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Edited by Philip Arestis and Malcolm Sawyer
Chapter 9: Keynes and Money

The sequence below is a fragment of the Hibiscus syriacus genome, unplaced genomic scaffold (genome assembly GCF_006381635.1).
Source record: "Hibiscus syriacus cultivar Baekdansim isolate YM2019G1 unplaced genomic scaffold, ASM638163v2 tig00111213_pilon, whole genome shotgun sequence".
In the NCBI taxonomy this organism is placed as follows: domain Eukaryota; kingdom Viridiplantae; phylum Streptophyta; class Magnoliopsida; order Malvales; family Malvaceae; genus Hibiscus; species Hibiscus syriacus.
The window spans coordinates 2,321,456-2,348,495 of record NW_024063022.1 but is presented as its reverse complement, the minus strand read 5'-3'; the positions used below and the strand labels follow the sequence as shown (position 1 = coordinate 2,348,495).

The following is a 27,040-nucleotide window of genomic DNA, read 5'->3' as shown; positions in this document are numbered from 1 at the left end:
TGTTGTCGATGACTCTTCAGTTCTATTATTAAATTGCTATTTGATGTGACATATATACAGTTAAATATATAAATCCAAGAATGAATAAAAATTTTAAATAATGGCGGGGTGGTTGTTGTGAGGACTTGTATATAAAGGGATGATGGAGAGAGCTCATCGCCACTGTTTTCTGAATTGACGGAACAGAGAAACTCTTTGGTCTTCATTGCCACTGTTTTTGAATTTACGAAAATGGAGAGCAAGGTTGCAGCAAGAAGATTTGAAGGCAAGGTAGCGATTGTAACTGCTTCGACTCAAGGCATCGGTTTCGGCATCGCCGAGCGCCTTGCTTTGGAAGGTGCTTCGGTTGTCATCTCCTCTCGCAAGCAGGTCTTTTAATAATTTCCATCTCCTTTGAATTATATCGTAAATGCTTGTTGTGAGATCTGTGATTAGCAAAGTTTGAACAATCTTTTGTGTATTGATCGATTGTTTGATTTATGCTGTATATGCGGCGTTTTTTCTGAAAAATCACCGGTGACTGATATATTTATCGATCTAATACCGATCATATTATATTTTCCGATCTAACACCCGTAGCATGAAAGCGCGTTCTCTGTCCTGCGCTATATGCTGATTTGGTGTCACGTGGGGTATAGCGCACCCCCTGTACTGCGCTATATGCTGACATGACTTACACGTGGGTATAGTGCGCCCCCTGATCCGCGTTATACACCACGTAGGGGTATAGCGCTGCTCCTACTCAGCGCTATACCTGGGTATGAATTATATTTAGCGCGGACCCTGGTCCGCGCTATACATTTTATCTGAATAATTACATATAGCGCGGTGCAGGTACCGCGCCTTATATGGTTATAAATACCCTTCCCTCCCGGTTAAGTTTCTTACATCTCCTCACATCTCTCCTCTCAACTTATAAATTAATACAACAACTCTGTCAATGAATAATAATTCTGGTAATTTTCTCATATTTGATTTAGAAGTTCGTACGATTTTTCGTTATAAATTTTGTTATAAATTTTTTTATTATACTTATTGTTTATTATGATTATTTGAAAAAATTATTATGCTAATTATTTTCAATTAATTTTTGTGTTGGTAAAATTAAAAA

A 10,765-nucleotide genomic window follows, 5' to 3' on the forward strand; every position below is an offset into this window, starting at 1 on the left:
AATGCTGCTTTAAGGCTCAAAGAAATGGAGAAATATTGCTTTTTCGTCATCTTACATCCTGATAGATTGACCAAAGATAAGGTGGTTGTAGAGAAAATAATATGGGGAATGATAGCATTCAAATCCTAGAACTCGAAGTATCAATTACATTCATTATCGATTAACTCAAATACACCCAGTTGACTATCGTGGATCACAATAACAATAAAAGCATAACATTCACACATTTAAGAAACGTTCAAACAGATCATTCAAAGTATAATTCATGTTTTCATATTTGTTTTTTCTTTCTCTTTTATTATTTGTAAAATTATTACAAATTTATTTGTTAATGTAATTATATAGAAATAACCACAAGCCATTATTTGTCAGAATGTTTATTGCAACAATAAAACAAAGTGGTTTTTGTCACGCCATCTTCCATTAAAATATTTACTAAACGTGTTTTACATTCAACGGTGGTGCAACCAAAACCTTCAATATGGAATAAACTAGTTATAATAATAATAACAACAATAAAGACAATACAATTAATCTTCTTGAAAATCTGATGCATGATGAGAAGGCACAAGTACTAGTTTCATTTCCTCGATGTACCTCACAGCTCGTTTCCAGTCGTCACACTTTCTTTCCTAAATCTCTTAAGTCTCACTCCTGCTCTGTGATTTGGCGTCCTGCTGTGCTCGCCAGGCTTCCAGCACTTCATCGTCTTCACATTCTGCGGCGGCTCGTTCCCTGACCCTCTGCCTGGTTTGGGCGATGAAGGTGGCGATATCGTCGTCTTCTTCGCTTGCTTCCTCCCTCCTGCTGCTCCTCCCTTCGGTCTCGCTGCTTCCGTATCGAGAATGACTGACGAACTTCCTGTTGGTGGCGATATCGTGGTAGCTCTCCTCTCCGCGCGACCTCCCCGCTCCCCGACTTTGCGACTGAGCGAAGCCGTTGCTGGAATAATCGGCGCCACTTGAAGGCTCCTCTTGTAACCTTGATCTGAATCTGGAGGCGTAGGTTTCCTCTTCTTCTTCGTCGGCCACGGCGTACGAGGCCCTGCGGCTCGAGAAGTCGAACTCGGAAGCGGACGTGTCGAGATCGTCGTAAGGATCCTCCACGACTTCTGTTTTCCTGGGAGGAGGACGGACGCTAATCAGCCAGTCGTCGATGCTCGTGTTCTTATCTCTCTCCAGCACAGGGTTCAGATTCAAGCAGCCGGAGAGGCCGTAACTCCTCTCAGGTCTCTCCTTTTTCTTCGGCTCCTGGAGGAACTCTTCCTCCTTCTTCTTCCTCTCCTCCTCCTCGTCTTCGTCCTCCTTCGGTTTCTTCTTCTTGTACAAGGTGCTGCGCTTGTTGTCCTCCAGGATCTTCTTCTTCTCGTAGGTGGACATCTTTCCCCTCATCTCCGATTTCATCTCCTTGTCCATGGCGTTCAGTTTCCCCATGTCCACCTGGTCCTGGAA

Paul Davidson Introduction John Maynard Keynes was probably the most important and famous economist of the twentieth century. Keynes was primarily a specialist in monetary theory. The words money, monetary, currency appear in the title of all Keynes’s major books on economic theory. His conceptualization of money, however, diﬀers signiﬁcantly from that of classical economic theory, while the latter has dominated mainstream economists’ thought from the eighteenth century to today. The purpose of this chapter is to explain why Keynes’s conceptualization of money is revolutionary. ‘Money’, Nobel laureate John R. Hicks (1967, p. 1) declared, ‘is deﬁned by its functions . . . money is what money does’. While economists have spilled more printers’ ink over the topic of money than any other, confusion over the meaning and nature of money continues to plague the economics profession. A clear, unambiguous taxonomy is essential for good scientiﬁc inquiry. All useful classiﬁcation schemes in science require the scientist to categorize entities by their essential functions and properties. For example, even though a whale looks like a ﬁsh, swims like a ﬁsh, and will die (like a ﬁsh) if it is out of water too long, biologists classify whales as mammals not ﬁsh because whales suckle their young. Even though the uninstructed person may think a whale is more similar to a ﬁsh than to his/her own mammalian self, biologists classify whales according to an essential property and not to similarity in looks. If a successful scientiﬁc taxonomy is to...
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